April Fools: Fiery Refusal to Resign and Transfer: This Opinions Editor is not going anywhere
By Joshua Wagner, The Defendant
Managing Opinions Editor of The Gettysburgian Joshua Wagner dropped a saucer at Servo. The noise the saucer made as it hit the tiled floor of the dining hall could be heard far and wide — a noise altogether different in tone and pitch from that of a dropped cup. The Student Rights and Responsibilities Office in tandem with the Registrar hold a strict transfer policy for any student guilty of dropping a cup in the dining hall. This policy has been faithfully enforced for many years including the ‘Great Cup-Fall of 2014’ in which thirteen unlucky students were forcibly removed to Dickinson College, including one Debby Dropsit who sought asylum at Muhlenberg before being extradited to Dickinson to join the remaining twelve cup-droppers. Here, Wagner argues his case against forcible transfer to an inferior institution.
I will not transfer. It would not be fair to my colleagues. It would not be fair to my fellow staff members. Most importantly it would not be fair to me.
As the adage goes, the punishment must fit the crime. We must face the reality that a cup was not dropped. The saucer in question was 6 inches in diameter and holds a maximum of 3 fluid ounces. Such a vessel lacks the volume and depth necessary to invoke the cup-dropping clause of Chapter 43 Subsection 3 of the Student Handbook. I would know. I read the Student Handbook.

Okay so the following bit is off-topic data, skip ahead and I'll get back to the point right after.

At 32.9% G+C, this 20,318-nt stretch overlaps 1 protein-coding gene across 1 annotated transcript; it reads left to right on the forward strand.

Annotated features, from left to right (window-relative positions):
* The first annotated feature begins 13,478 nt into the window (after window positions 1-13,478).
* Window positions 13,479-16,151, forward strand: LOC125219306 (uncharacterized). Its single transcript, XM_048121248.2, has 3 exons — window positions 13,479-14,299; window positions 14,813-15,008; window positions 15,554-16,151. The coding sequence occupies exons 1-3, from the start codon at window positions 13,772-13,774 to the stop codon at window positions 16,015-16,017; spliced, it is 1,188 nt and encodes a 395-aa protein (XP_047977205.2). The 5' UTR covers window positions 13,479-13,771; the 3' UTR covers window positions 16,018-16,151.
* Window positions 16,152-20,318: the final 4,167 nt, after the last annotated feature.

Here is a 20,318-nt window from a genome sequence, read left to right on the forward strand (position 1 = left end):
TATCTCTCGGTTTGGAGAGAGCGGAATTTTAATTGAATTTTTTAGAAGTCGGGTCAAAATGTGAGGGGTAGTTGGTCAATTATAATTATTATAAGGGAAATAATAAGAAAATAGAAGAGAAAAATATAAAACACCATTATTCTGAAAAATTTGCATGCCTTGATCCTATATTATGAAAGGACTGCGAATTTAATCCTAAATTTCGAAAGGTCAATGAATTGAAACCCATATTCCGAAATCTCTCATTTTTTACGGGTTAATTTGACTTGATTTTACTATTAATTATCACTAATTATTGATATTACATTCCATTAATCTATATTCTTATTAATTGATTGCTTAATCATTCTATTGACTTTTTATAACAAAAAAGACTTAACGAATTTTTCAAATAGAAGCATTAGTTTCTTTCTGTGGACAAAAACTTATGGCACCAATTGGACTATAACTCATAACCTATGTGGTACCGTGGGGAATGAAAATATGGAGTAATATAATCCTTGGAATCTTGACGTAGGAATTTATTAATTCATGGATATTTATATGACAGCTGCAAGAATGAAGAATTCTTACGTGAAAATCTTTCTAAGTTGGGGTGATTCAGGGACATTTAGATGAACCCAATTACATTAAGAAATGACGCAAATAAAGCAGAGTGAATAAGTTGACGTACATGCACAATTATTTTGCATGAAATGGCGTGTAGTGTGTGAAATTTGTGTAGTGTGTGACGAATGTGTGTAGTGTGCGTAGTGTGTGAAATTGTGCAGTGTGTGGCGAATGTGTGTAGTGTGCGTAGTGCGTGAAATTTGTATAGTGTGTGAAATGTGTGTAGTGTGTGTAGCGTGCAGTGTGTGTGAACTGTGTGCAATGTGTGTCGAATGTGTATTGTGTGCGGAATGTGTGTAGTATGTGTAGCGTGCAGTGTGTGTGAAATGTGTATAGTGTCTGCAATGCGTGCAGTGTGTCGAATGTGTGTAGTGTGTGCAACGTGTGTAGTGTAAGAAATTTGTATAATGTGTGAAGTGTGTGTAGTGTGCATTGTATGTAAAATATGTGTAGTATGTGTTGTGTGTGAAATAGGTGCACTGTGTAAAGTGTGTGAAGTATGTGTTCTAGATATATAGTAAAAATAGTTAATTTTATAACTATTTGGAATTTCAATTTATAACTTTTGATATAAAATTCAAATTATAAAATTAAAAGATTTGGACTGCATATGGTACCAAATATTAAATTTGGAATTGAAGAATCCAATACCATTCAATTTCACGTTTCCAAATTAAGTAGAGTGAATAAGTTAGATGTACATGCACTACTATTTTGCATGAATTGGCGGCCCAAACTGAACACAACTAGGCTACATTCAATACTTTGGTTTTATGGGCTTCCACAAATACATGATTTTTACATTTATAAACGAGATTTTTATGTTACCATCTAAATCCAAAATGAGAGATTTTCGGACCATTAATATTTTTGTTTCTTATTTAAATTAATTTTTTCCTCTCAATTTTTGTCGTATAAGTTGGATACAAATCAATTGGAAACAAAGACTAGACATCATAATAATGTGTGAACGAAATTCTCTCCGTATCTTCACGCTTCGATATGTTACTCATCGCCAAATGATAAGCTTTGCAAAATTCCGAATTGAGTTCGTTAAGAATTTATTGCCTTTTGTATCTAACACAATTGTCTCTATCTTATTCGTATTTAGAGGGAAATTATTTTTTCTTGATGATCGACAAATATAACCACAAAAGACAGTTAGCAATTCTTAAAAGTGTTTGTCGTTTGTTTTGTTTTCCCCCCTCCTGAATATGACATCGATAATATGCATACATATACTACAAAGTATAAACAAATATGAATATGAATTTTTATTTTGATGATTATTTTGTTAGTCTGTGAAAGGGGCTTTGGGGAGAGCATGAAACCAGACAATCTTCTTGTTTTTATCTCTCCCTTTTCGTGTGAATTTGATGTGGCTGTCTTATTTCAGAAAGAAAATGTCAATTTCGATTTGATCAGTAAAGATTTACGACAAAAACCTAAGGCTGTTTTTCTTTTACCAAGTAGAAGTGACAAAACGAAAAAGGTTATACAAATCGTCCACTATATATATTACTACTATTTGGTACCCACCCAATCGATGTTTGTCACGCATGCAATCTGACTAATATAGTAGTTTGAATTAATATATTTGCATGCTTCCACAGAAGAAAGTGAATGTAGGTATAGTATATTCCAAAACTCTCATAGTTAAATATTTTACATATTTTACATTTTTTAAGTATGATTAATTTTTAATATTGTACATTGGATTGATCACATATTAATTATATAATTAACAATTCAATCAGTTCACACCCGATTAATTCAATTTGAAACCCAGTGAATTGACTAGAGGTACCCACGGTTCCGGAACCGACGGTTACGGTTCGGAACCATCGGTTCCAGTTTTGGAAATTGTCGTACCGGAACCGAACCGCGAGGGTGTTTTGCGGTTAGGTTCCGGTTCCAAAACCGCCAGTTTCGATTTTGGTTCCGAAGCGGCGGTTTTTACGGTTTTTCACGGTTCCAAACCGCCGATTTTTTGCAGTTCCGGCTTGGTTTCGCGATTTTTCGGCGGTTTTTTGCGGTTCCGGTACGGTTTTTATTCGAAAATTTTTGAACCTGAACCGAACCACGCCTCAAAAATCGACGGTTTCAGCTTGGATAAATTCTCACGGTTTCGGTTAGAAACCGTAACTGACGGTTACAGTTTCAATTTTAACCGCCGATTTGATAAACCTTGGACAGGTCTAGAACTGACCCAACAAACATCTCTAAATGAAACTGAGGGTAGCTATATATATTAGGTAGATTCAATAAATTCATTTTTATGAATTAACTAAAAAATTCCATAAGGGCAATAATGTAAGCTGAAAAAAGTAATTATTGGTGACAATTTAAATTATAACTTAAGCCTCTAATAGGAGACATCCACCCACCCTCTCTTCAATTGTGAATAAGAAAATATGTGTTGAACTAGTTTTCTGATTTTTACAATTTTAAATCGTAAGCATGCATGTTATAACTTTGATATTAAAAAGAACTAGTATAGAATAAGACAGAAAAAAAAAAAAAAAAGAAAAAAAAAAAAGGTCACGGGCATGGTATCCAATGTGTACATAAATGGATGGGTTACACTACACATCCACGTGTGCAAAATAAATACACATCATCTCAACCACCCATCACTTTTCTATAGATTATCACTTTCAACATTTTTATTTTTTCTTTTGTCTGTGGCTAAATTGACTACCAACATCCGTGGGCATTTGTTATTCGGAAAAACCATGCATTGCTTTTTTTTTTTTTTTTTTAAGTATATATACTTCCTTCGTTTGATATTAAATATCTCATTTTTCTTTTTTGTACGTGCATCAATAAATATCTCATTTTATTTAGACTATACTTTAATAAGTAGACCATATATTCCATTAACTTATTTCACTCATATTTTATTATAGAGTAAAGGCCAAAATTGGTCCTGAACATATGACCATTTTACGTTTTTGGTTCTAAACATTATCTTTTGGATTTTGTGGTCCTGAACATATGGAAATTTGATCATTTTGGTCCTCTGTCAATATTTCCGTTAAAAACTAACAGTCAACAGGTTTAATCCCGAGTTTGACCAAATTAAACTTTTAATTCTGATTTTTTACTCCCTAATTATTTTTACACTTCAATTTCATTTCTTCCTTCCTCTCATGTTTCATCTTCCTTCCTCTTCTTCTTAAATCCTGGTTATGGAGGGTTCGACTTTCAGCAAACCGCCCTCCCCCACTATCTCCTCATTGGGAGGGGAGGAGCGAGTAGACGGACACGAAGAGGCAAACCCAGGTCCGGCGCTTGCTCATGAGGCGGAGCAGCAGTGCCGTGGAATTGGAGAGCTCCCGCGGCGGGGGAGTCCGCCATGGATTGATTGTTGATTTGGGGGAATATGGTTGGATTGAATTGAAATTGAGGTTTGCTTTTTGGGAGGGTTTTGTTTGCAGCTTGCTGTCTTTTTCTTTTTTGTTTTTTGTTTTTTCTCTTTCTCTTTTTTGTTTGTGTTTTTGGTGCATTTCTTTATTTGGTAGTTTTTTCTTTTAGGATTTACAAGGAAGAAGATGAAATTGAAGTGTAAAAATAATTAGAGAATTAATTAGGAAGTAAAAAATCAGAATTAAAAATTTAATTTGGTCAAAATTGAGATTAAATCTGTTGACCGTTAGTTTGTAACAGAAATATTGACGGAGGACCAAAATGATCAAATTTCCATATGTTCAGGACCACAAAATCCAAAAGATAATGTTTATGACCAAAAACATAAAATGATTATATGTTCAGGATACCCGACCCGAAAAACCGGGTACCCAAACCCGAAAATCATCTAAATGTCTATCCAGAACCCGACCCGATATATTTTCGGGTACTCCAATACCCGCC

While some have sought to classify all dinnerware capable of liquid containment as a ‘cup’ – this argument just doesn’t hold water. The hilarity of the pro-cup movement is astounding. How far do we go on this issue? If a saucer is a cup – then the plate is next to follow. Soon we will arrive at the point when students are afraid to drop even a spoon.
Regardless of the nuances of dinnerware nomenclature, I hold a position too valuable at this campus to be lost. I’m too big to fail, and too likeable to jail. Without a Managing Opinions Editor — where would this campus be? Like the tiller of a ship, the brakes on a train, or cable news for the Cheeto-in-Chief — I regulate the movement of the student body. Gettysburg College needs a seasoned editor to shape its campus discussions. Without me, opinions would remain unheard, left to mold and fester—much the same as an old shoe in the basement of Hanson Hall.
Moreover, I have dependents. Think of the kids! My PLA students need me. Without a learning associate to guide them through their homework, then how will they survive their course work? Who will clean the lab benches? Who will render aid in calculus? The workings of the college will slowly grind to a halt without me. I do great work.
Gettysburg College needs me, its students need me, and you need me. Let’s take on the establishment together and end this ‘cup dropping’ craziness once and for all.